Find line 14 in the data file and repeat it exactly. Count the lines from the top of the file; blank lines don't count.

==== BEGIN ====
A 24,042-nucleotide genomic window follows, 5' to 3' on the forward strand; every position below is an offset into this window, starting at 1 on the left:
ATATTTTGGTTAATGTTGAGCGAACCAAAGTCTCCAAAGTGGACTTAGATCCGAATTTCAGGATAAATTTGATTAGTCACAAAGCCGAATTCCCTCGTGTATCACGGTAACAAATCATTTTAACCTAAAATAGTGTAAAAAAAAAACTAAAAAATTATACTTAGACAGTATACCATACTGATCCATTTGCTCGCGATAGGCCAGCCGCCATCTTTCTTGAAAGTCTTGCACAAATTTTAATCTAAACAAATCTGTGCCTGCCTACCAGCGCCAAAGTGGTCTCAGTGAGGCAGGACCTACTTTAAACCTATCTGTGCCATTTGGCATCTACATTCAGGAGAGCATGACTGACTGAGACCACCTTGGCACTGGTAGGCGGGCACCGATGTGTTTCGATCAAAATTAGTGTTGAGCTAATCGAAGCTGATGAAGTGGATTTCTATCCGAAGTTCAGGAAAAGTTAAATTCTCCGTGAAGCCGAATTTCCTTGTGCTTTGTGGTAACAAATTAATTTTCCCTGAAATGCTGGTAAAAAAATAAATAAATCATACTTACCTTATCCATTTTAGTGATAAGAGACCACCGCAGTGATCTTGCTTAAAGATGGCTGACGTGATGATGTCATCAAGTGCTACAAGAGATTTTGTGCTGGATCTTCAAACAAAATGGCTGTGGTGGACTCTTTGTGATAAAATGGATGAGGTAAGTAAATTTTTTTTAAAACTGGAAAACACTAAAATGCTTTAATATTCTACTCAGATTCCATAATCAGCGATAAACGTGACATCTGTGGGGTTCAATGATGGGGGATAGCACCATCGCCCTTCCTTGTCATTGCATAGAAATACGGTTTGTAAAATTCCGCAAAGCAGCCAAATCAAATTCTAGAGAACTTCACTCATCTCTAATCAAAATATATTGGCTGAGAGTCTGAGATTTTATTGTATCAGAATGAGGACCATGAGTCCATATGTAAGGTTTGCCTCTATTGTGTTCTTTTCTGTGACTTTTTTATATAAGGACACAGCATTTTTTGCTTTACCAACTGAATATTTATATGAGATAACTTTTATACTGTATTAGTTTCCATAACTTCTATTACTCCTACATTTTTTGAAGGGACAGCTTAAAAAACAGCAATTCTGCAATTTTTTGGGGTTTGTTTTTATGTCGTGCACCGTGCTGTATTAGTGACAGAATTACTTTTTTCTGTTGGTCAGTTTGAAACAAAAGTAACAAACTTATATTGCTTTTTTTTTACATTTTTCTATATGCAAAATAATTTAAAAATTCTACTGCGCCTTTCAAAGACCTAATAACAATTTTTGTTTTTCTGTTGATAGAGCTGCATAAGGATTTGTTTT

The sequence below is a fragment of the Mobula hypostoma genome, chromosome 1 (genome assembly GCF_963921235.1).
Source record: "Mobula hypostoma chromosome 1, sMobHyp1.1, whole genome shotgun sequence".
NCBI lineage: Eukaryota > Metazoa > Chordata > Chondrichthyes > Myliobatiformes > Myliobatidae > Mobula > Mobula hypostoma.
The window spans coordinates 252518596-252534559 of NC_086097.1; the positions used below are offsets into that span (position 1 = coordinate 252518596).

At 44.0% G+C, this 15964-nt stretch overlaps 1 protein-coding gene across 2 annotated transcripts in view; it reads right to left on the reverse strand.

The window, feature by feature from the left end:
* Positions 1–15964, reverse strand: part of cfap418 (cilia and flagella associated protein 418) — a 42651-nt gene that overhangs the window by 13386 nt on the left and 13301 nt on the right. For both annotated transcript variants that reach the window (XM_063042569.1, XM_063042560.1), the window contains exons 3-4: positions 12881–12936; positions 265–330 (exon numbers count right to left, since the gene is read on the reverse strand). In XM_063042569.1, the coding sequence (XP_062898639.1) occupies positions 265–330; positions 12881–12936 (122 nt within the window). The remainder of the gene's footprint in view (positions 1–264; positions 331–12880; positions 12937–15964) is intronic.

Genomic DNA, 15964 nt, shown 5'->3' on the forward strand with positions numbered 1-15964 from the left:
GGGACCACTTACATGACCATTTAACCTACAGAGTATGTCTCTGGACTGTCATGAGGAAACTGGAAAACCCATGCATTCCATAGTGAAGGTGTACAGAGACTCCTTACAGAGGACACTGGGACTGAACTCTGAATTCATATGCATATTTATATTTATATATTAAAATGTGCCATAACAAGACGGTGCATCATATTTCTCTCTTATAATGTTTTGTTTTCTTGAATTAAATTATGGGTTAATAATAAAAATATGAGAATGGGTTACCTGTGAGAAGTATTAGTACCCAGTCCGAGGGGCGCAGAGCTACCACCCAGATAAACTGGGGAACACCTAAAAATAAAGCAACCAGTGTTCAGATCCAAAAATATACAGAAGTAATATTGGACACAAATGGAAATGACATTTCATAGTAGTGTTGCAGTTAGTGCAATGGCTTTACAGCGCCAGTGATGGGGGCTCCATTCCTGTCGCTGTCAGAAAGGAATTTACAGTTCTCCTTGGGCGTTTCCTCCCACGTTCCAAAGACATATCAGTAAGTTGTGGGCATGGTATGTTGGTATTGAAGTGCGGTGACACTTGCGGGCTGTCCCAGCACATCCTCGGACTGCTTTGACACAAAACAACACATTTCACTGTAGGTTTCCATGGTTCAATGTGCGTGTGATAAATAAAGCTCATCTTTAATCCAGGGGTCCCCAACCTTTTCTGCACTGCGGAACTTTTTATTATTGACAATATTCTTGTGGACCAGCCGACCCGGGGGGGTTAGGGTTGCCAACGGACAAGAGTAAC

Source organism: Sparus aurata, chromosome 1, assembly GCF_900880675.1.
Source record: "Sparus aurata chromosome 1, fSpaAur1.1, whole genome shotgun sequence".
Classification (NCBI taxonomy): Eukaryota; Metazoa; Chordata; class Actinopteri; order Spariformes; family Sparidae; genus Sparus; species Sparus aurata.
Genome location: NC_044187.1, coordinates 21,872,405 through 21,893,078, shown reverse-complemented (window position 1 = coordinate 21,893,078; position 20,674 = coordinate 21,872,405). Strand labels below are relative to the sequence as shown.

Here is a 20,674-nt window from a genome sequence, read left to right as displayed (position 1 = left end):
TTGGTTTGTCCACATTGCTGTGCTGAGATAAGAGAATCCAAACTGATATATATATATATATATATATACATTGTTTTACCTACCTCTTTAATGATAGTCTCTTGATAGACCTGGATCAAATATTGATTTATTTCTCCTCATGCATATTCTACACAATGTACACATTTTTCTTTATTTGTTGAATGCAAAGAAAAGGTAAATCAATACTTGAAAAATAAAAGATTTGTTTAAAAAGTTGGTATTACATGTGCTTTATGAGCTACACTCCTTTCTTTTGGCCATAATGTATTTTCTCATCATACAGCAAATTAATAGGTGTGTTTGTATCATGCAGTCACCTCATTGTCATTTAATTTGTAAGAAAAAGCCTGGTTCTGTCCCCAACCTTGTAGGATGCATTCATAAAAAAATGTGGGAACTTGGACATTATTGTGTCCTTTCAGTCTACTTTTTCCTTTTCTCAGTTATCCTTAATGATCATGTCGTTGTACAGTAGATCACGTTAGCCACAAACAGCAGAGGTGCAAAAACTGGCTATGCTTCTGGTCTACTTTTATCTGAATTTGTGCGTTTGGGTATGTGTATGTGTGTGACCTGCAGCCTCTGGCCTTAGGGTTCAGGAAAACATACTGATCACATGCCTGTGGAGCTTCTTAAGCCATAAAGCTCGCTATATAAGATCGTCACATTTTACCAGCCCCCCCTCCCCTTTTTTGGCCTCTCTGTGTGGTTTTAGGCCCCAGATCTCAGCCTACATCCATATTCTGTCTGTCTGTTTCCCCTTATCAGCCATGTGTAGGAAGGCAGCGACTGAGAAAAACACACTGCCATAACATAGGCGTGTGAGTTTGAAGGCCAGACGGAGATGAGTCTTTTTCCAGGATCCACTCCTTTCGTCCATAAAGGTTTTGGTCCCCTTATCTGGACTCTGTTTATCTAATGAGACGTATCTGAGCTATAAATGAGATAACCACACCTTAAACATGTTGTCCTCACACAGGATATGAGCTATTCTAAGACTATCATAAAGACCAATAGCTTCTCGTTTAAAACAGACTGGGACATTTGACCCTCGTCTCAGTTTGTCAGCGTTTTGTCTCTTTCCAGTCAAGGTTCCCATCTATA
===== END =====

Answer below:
Classification (NCBI taxonomy): Eukaryota; Metazoa; Chordata; class Actinopteri; order Spariformes; family Sparidae; genus Sparus; species Sparus aurata.